At a time when Republicans and Democrats, House and Senate, can't seem to agree on anything, Medicare physician payment reform is the exception to the rule. Today, the House Ways and Means and Senate Finance committees reported out nearly identical bills to repeal the Medicare SGR formula and begin to move Medicare more rapidly toward paying physicians based on quality improvement activities--the closest Congress has ever gotten to reaching a bipartisan, bicameral accord on permanently repealing the SGR.
Today's action is not the end of the story, though. The House recesses on Friday for its annual holiday break and the Senate will recess next week. When Congress returns in January, the House must first reconcile the Ways and Means bill with an earlier (but similar in many respects) bill approved unanimously in July by the House Energy and Commerce Committee, which shares jurisdiction with Ways and Means on Medicare physician payment issues. Then, the House and Senate must reach agreement on an identical bill that can pass both chambers. And perhaps the biggest hurdle is to find about $120 billion in offsets (cuts or higher fees to someone else) to pay for it all--a difficult task that will test the fragile bipartisanship that has gotten Congress to this point.
In the meantime, Congress was also expected to pass a three month bridge to prevent the near 25% SGR cut scheduled for January 1, 2014--replacing it with a 0.5% update through March 31, 2014. The thinking is that this will give Congress time to wrap up agreement on the permanent SGR legislation and budget offsets during the first quarter of next year.
ACP supports the bills reported out today, even as we will continue to seek improvements. We had a direct hand in developing many of the policies behind them, getting positive changes in them throughout the process, and rounding up votes for them. We organized coalition letters with AAFP and AOA, and the Internal Medicine coalition letter.
The bills are not perfect--what is? We haven't gotten everything we want--who does? But compared to current law--which has resulted in scheduled (and growing) cuts year after year, for more than a decade now--the bills reported out today are a huge improvement. Here are ten reasons why. The bills:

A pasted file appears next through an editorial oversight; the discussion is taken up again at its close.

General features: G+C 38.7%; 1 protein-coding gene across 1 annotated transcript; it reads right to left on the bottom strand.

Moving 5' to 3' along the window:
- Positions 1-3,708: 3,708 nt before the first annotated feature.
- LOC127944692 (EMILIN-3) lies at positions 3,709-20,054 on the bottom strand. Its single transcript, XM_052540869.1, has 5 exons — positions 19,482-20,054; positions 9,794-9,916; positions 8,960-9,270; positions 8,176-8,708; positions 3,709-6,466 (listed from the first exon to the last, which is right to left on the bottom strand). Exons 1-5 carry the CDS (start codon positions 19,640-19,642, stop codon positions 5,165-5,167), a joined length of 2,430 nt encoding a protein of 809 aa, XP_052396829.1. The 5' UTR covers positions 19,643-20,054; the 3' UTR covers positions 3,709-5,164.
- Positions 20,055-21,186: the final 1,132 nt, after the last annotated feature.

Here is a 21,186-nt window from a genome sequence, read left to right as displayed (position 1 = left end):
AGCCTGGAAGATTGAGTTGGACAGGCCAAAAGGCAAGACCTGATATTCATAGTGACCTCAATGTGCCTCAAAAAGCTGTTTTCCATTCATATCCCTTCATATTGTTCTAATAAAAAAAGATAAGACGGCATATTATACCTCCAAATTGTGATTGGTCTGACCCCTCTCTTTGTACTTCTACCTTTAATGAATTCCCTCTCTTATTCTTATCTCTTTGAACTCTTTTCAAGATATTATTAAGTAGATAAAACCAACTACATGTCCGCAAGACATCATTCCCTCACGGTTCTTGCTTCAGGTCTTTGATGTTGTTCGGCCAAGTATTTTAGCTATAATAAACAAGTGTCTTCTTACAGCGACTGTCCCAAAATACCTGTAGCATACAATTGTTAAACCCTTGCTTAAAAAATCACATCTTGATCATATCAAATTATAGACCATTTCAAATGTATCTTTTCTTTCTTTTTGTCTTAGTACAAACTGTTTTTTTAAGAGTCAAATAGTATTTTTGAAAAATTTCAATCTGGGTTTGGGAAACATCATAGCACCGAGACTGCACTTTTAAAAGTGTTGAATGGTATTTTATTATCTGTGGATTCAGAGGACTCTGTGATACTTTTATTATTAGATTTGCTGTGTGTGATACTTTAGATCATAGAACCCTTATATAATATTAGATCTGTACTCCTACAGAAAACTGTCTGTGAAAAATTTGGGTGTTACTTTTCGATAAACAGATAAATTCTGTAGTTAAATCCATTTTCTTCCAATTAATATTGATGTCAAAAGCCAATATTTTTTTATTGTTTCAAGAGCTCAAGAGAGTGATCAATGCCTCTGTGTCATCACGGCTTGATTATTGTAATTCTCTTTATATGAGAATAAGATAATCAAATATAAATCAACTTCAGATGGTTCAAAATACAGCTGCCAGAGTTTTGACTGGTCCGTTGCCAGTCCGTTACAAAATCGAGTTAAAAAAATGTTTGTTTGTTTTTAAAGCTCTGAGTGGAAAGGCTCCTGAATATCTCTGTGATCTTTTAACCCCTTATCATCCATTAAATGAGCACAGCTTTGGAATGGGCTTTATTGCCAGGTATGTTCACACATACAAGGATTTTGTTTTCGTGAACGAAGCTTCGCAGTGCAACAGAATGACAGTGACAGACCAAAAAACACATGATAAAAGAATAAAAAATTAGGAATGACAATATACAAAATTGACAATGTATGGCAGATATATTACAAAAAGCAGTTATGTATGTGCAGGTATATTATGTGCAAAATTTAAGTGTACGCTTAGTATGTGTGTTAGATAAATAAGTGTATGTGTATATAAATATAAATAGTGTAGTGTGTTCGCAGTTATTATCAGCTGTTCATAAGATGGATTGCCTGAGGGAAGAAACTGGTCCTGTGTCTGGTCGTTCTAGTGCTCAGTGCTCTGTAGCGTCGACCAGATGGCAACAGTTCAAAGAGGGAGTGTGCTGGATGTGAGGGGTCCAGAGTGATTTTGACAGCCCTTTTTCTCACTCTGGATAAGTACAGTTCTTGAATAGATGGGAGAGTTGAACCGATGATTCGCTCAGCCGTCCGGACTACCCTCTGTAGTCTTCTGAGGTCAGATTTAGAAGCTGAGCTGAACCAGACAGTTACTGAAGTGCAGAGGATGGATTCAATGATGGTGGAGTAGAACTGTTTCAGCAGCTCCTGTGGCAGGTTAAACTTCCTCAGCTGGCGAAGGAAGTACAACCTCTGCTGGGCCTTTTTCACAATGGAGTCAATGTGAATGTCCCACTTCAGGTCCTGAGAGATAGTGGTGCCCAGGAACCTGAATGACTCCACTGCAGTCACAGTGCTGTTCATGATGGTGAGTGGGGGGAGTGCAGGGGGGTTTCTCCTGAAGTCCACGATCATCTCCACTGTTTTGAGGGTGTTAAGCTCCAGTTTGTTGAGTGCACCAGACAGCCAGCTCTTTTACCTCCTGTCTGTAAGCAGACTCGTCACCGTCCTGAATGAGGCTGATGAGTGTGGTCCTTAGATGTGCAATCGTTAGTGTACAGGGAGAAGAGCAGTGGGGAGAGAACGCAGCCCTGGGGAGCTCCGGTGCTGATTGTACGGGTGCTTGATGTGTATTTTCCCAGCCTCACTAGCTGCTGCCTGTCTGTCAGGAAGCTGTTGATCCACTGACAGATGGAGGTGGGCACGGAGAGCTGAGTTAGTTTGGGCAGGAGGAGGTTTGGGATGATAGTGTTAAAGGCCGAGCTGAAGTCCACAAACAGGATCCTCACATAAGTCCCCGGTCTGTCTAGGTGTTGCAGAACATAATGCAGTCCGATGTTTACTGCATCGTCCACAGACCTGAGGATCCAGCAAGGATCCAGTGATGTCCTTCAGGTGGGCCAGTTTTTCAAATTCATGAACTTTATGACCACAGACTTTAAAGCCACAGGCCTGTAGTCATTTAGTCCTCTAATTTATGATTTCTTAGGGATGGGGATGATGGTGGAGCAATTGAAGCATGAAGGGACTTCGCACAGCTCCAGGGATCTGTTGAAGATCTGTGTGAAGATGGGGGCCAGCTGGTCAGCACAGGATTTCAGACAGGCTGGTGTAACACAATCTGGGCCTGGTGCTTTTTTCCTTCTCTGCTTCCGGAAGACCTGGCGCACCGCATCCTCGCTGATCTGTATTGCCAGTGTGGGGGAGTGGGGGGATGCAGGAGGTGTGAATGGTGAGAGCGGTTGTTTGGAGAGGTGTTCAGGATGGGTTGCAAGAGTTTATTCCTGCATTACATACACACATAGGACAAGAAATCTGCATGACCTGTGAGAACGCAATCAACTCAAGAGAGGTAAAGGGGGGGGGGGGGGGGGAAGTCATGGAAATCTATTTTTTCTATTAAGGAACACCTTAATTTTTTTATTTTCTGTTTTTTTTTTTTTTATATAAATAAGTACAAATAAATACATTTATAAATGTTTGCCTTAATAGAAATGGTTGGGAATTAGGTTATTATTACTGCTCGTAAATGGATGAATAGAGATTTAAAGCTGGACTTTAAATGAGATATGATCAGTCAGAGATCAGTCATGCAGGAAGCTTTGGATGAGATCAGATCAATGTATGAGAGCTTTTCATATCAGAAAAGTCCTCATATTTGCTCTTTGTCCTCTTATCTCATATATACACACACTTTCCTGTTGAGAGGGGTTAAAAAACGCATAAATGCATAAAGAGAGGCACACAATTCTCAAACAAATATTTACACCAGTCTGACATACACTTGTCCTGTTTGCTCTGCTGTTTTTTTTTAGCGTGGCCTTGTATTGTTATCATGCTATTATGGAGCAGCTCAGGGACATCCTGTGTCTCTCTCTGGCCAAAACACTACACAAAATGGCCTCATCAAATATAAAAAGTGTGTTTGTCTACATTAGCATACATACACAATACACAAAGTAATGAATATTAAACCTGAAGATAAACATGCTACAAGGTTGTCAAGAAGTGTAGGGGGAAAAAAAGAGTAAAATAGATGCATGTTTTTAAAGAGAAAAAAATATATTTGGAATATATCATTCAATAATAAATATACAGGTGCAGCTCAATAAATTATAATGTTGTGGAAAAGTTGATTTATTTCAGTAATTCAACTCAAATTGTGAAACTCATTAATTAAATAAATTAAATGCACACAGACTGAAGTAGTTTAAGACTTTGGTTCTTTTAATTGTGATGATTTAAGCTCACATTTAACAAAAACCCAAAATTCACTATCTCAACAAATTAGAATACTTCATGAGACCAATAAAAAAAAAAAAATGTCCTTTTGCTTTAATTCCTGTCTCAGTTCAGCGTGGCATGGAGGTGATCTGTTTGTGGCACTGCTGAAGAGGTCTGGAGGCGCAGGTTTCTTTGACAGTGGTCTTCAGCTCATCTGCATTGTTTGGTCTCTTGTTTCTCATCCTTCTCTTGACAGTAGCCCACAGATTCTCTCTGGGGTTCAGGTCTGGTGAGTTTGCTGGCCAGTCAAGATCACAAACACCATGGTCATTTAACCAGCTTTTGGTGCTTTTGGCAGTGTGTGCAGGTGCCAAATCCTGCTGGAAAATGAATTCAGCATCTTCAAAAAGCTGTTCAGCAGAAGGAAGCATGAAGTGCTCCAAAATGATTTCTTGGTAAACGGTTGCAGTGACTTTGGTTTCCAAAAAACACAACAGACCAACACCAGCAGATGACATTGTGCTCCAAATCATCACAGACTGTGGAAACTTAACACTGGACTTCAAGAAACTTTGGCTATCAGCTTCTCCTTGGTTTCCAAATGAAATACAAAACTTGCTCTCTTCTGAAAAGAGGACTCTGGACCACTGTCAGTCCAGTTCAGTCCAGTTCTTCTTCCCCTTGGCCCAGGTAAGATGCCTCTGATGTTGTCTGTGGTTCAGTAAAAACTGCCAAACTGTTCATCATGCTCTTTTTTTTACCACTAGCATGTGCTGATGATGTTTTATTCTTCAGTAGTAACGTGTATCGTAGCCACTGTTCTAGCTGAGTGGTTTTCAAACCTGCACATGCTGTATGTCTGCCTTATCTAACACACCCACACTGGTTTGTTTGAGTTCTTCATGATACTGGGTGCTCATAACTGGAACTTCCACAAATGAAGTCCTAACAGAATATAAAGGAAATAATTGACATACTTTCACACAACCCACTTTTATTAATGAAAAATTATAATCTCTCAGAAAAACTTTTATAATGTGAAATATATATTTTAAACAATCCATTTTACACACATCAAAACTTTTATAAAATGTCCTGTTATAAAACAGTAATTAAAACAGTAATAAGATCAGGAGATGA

1. End the SGR cuts forever.
2. Add $120 billon to physician pay over the next 10 years.
3. Cancel the 2016 PQRS Meaningful Use penalties.
4. Provide a 5% bonus to physicians in new alternative payment models, such as PCMHs and ACOs.
5. Create options for physicians to earn positive updates for participating in a new Value-based payment program.
6. Combine and harmonize the existing Medicare PQRS, Meaningful Use, and Medicare Value Modifier Index into a single VBP reporting program.
7. Establish a process to improve the accuracy of relative value units (RVUs).
8. Provide funding to help smaller practices successfully participate in the new value-based payment program or in alternative payment models.
9. Increase federal funding for development of quality measures
10. Helps ensure that Medicare patients will continue to have access to physicians, the most important of all the changes it makes from current law.
And finally, there is now a chance that 2014 will finally be the year that we can move on from constantly having to re-fight the SGR battle, so we can concentrate on other things--like addressing administrative requirements that take time away from the patient-physician relationship. Now, wouldn't that make for a happy new year?
Today's question: What is your reaction to the steps Congress took today to enact permanent repeal of the Medicare SGR?